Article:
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What does the FSCS Decline Mean for P2P?




By Ryan Weeks on 6th July 2015

Beatrice Murch, https://goo.gl/a5lxJ8

The Prudential Regulatory Authority (PRA) has announced a rebalancing of the coverage offered by the Financial Services Compensation Scheme (FSCS).

 

The FSCS exists to cover savers in the event of their bank or building society going bust. The scheme currently offers up to £85k of coverage, but that amount will soon come tumbling down. The PRA today announced that the level of protection offered to traditional savings account customers will soon stand at £75k. The FSCS has provided a buffer for up to £85k since December 2010.

 

The reason for the recalculation, in short, is that FSCS protection is designed to stand in line with a European scheme, which offers up to €100k of coverage to savers. The PRA rejigs the sterling equivalent (the FSCS) every 5 years. With the pound climbing rapidly in relation to the value of the euro, thanks largely to the situation in Greece, a sizable £10k has been shaved off of the FSCS’ protective capacity.

 

But how is this relevant to the alternative finance space? Here’s RateSetter CEO Rhydian Lewis’ take on the situation:

 

“Moving the goalposts in this way with a lower level of protection and higher charges while offering no improvement to the pitiful returns for savers only strengthens the case to refresh the FSCS.  RateSetter is of the view that the one-size fits all approach of the FSCS is no longer fit for purpose and results in poor value.  This is why we have put in place our own bespoke, self-sufficient system - a Provision Fund which has ensured that nobody investing in our market has lost a penny whilst allowing them to enjoy healthy returns.”

 

While RateSetter was the first P2P outfit to establish a provision fund, there are now a number of platforms that feature a similar type of instrument. These platforms include Zopa, Wellesley & Co. and Assetz.

 

RateSetter in fact produced a survey on the very issue of FSCS protection towards the tail end of last year. The study unearthed some recurring misperceptions about exactly how the FSCS operates. Of the people surveyed:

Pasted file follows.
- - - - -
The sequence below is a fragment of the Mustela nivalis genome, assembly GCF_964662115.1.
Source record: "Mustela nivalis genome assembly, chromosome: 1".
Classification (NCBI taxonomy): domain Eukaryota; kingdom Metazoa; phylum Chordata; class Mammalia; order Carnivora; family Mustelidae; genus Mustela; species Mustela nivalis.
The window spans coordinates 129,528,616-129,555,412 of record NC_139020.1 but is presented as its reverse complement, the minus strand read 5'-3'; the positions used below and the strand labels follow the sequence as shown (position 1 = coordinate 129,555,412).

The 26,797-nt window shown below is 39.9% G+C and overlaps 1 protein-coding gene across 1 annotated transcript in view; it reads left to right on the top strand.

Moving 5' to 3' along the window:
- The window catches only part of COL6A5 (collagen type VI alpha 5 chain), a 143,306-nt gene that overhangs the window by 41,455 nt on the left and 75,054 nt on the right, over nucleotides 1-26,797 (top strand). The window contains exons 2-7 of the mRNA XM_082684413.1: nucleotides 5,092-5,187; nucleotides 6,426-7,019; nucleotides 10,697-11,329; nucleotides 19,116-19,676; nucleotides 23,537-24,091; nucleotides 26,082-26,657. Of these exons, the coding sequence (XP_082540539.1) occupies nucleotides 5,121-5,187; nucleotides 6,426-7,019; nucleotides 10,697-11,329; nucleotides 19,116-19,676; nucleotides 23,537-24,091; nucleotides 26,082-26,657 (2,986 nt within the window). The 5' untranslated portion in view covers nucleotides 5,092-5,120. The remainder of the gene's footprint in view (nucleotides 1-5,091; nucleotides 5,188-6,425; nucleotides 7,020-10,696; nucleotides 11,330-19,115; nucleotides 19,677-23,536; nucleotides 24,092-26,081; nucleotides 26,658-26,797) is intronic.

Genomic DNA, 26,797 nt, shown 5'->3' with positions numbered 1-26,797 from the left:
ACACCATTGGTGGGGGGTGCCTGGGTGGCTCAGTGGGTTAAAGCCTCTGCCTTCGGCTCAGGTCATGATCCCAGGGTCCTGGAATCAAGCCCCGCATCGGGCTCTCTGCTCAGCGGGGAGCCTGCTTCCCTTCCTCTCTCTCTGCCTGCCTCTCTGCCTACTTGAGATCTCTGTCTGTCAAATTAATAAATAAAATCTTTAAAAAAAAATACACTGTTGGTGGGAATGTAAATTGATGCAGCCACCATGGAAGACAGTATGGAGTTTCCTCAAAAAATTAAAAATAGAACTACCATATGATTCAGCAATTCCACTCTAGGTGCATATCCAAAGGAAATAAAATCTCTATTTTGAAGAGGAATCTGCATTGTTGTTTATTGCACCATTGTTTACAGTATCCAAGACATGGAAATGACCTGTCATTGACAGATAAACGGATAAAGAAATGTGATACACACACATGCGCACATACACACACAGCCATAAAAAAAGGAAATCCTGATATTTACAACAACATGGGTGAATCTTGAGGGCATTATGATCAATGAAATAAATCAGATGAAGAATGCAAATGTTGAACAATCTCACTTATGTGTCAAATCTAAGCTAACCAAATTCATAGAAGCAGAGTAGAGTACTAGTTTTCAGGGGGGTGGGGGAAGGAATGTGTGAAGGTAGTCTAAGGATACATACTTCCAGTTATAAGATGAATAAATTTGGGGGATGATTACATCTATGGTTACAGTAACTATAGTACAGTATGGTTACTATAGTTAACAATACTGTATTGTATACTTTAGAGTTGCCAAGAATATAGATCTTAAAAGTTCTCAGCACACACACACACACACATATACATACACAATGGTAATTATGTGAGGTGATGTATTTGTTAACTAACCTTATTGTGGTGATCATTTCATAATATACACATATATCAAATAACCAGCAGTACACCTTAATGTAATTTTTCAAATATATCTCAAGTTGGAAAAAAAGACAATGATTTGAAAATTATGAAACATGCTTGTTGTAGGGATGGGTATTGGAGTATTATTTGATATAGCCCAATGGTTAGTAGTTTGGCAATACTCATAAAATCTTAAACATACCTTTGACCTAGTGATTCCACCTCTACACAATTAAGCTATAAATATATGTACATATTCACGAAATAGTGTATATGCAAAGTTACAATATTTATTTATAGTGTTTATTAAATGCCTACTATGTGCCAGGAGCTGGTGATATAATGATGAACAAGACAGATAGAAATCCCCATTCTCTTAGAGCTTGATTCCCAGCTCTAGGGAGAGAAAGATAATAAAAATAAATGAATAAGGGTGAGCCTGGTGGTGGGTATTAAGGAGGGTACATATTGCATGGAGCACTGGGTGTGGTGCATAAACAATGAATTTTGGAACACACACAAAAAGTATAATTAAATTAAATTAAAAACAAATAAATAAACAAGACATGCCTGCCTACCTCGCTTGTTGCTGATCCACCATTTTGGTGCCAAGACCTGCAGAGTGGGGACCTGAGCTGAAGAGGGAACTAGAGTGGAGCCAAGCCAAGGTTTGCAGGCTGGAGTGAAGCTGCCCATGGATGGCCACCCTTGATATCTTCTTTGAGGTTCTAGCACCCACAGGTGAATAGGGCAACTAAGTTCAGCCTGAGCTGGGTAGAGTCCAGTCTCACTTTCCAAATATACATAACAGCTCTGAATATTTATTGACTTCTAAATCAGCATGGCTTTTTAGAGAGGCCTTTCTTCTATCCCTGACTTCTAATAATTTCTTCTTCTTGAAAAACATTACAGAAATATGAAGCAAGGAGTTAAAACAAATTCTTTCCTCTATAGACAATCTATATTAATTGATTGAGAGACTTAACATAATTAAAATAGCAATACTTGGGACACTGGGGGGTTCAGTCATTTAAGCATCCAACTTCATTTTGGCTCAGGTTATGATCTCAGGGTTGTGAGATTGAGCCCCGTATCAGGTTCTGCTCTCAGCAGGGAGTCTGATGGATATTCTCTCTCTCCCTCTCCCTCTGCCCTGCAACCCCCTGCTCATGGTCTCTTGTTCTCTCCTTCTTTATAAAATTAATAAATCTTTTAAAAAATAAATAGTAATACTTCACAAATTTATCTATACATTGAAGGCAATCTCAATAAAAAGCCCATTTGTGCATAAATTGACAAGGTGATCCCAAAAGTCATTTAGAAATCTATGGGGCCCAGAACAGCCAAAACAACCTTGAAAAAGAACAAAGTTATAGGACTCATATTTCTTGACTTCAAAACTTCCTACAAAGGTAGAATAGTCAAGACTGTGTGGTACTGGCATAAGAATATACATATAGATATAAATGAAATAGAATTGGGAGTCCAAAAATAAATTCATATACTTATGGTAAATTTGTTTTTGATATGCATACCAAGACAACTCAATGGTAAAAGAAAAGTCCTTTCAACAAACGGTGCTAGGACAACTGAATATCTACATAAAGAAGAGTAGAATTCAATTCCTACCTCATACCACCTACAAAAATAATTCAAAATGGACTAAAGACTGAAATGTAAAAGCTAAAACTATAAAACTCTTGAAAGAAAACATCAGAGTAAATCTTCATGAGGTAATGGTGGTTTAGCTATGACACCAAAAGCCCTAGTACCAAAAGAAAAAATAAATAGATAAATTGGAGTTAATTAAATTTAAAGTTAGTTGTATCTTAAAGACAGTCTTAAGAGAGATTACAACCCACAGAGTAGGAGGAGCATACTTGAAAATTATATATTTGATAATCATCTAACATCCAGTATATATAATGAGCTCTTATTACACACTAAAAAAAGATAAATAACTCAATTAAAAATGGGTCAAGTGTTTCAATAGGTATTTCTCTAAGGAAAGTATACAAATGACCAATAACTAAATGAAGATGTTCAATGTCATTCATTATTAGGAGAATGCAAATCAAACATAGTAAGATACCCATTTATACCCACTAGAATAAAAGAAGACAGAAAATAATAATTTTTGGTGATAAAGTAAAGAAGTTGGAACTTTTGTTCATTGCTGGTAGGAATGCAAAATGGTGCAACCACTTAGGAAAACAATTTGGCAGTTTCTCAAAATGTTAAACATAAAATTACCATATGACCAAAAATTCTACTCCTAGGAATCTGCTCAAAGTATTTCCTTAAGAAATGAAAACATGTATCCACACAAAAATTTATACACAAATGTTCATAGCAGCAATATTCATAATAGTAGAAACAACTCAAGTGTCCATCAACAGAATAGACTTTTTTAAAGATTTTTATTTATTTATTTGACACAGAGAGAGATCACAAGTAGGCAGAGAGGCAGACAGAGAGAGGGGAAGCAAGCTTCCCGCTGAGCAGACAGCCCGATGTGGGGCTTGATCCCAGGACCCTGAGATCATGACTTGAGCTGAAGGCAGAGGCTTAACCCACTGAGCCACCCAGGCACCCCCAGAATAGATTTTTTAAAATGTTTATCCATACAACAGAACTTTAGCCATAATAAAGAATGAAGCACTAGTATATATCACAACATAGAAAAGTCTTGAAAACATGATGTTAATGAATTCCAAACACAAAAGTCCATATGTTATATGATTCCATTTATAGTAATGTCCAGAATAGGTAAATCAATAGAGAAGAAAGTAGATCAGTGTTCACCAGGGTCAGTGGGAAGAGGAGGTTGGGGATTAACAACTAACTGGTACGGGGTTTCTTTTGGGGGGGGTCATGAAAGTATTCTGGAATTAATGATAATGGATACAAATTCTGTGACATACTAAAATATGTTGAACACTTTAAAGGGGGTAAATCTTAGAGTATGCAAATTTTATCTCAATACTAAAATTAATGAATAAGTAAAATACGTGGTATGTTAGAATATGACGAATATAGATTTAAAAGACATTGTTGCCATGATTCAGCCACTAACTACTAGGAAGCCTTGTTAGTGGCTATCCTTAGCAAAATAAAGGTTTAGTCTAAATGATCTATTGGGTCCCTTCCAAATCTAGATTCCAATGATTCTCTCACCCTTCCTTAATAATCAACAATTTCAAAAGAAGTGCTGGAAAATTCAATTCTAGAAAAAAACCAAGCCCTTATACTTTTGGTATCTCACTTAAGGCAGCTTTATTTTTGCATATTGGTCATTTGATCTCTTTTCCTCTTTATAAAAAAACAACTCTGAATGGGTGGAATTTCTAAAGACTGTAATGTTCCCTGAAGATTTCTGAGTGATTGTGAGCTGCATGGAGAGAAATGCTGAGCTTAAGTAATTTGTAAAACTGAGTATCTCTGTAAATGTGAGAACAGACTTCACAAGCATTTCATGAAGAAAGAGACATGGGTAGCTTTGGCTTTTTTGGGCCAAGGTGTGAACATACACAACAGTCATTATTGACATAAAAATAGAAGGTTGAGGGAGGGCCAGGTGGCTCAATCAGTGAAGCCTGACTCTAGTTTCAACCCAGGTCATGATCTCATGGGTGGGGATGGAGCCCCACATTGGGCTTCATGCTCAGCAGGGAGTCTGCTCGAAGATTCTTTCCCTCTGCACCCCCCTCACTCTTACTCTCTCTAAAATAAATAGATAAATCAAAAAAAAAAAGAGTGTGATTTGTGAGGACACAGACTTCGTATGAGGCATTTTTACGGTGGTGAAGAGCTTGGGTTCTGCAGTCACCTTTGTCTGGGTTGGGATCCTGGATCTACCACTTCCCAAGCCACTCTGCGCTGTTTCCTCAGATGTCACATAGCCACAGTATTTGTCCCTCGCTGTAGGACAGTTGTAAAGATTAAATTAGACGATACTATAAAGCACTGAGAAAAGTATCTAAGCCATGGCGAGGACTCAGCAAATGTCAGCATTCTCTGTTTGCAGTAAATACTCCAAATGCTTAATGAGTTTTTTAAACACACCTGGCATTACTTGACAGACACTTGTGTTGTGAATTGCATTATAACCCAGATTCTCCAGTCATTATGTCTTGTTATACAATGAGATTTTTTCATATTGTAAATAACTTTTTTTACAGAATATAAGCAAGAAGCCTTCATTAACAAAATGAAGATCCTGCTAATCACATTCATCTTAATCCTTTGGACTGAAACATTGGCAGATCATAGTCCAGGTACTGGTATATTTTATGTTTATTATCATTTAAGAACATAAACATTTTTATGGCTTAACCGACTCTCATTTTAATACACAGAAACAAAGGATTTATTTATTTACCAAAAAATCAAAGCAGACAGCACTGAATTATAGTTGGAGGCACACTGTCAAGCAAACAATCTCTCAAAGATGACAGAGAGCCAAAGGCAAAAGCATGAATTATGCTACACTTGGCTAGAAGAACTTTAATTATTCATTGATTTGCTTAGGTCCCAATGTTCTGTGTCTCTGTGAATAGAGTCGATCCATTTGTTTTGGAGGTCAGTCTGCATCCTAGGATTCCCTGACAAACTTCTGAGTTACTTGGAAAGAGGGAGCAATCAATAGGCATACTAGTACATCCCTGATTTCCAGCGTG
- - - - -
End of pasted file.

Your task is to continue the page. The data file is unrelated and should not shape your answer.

• Only 47% had heard of the FSCS.
  • 17% believed a low rate of interest on their savings was a fair price to pay for the protection afforded by the FSCS. Over 52% of people disagreed.
  • Only 39% were aware of the £85,000 (soon to be less!) protection buffer.
  • 71% thought that the scheme should cover unlimited amounts of money. On average, respondents believe that the FSCS should cover up to £115,137 – 35% higher than the current level of protection.

 

The £85k level of FSCS coverage will endure until December 31st this year, according to the Bank of England. From there onwards, the low levels of FSCS understanding exposed by the RateSetter survey will likely dip even lower. Furthermore, indignation over the already low level of coverage (especially when set against the backdrop of extremely low returns) will surely become all the more pronounced.

 

Yorkshire Building Society recently raised concerns over the peer-to-peer lending industry. The company surveyed over 1,500 UK adults in mid-January, discovering that 42% claimed to be familiar with the concept of P2P lending. Of those people, 60% were unaware that P2P investments are not covered by the FSCS. 

 

Alarm bells?

 

Given the lack of general understanding that appears to plague the FSCS – a situation that will likely deteriorate thanks to the £10k cut – perhaps not.

 

RateSetter’s December 2014 survey also threw up the following statistic: 15% of the respondents that were aware of the existence of the FSCS thought that it protected their money from the effects of inflation. This is, again, false.

 

With traditional savings options offering unpalatable returns, and a gradually diminishing level of state protection, the allure of the alternatives stands only to grow. 

 

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